American Heritage® Dictionary of the English Language, Fourth Edition
- n. The largest bowed stringed instrument in the modern orchestra, also used frequently in jazz ensembles, especially played pizzicato. The double bass, usually considered a member of the violin family, is tuned in fourths and has the sloping shoulders and flat back characteristic of the viols. It has a deep range, going as low as three octaves below middle C. Also called bass fiddle, bass viol, bull fiddle, contrabass, string bass.
Century Dictionary and Cyclopedia
- n. A musical instrument, the largest and deepest of the viol family, having 3 or 4 strings, with a compass of over 3 octaves from the third E below middle C. It was invented in the sixteenth century, and introduced into the orchestra about 1700; and it is now one of the most useful of orchestral instruments. The strings are usually tuned a fourth apart.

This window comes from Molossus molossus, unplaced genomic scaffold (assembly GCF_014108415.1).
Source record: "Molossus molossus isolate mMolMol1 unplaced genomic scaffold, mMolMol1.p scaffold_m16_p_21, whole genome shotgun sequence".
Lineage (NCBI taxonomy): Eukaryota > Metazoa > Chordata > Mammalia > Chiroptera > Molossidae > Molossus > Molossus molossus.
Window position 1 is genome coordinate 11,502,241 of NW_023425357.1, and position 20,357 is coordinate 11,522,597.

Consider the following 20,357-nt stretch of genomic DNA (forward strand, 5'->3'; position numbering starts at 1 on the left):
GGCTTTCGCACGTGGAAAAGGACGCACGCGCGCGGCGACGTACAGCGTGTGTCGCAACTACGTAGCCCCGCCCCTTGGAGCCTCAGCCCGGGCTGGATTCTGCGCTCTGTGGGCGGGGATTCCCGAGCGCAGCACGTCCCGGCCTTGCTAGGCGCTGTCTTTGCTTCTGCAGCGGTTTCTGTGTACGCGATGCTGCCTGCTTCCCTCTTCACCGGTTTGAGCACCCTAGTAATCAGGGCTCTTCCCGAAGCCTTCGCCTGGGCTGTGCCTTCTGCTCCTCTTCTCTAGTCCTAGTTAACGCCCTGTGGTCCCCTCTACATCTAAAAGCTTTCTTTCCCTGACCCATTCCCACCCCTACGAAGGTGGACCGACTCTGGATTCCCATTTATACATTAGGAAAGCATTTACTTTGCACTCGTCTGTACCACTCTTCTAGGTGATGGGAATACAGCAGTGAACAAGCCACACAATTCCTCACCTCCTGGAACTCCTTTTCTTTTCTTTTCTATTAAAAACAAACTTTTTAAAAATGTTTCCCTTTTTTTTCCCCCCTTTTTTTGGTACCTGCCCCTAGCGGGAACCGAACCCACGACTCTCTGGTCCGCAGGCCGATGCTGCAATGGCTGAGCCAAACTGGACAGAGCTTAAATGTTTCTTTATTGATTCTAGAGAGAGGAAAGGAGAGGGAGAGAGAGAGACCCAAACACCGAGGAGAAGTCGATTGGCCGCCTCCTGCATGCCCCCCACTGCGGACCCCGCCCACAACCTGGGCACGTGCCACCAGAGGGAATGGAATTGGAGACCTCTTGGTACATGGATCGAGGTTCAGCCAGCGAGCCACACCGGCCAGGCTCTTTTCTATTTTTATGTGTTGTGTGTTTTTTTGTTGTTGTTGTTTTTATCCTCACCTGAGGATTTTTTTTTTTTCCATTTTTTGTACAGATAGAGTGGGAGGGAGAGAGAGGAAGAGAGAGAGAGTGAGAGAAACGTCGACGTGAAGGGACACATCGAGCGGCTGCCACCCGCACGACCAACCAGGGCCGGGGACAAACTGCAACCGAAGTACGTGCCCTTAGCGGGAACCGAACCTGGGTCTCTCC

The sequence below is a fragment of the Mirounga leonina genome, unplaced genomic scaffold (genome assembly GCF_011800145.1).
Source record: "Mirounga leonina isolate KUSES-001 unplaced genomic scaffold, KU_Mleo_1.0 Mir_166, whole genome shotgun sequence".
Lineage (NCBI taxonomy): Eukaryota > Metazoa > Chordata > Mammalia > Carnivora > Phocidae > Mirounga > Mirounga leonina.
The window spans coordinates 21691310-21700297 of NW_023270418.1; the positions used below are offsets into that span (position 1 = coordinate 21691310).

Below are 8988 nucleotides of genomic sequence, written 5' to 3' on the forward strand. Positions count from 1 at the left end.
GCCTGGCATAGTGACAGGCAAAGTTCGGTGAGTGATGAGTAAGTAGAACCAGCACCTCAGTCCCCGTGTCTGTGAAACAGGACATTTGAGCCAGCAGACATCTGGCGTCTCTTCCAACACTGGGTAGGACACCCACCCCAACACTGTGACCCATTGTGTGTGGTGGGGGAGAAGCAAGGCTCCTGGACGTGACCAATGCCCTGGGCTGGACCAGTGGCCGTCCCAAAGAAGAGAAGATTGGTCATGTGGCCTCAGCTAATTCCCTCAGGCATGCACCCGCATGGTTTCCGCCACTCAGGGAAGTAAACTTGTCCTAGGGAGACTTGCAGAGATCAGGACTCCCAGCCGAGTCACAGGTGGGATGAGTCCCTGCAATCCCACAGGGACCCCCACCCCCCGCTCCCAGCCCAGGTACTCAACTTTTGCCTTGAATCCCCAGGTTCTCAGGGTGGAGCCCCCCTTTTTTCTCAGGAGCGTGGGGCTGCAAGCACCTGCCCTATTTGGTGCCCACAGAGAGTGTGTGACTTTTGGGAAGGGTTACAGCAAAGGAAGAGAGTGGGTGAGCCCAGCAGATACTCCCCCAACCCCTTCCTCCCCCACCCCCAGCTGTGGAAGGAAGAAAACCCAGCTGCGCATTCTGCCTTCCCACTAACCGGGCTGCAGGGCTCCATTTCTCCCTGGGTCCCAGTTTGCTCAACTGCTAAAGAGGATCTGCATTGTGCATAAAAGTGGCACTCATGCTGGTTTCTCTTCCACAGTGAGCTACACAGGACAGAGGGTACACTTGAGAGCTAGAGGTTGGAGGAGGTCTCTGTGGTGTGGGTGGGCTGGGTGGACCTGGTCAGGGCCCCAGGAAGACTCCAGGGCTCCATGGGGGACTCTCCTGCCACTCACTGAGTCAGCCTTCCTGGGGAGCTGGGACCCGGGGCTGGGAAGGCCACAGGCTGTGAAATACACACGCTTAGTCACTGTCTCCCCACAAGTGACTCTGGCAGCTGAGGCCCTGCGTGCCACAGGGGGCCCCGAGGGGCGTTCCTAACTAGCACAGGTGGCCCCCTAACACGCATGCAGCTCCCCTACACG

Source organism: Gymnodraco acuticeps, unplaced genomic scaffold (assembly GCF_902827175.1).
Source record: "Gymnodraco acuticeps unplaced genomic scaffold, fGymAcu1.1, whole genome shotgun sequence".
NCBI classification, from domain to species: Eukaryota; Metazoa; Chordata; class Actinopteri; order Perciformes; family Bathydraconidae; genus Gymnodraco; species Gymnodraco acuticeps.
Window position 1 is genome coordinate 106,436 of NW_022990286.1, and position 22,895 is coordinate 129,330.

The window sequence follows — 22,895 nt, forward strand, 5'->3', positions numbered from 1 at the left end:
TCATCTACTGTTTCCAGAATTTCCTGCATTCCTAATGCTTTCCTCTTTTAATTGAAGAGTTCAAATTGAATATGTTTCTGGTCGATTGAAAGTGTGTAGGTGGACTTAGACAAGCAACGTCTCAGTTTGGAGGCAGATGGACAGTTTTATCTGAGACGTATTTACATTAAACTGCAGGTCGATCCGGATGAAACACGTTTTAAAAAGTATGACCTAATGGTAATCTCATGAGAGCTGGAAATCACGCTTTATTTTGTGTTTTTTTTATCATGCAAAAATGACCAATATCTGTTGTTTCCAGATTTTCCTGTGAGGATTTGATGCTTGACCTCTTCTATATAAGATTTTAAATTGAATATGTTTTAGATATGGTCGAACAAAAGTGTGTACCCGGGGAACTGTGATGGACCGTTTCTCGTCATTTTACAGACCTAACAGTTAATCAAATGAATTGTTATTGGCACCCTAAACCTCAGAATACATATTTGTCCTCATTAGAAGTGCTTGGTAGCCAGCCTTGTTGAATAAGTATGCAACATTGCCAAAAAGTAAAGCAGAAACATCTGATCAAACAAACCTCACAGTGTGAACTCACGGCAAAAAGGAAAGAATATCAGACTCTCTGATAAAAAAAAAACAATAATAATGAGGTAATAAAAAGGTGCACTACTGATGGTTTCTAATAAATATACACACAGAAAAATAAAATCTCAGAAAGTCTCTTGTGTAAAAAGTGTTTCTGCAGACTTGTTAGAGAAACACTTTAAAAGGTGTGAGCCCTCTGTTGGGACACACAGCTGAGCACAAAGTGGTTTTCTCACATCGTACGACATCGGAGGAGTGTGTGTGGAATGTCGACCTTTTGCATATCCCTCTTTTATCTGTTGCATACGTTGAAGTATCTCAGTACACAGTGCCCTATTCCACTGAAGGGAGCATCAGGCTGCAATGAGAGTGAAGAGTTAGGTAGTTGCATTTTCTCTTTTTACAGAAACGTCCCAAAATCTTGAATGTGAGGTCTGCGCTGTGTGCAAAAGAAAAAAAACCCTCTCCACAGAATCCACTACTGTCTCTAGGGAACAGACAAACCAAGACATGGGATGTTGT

- n. largest and lowest member of the violin family
- adj. pitched an octave below normal bass instrumental or vocal range
- double, tuned an octave lower than (from the fact that a string or pipe that is twice the length of another gies a pitch an octave lower) + bass2. (American Heritage® Dictionary of the English Language, Fourth Edition)
“Among the members of the Polish band ” which consisted of a leader (Premier), four violins, one oboe, two French horns, three bassoons, and one double bass ” we meet with such well-known men as Johann Joachim Quanz and Franz Benda.”
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A list of pipe- and pedal-organ stops. These have variously and perhaps at times capriciously been named and labelled by organ builders in Latin, English, French, German, Italian, Dutch, Spanish, a...
Phrases using the word "double." No doubles allowed. ;-)
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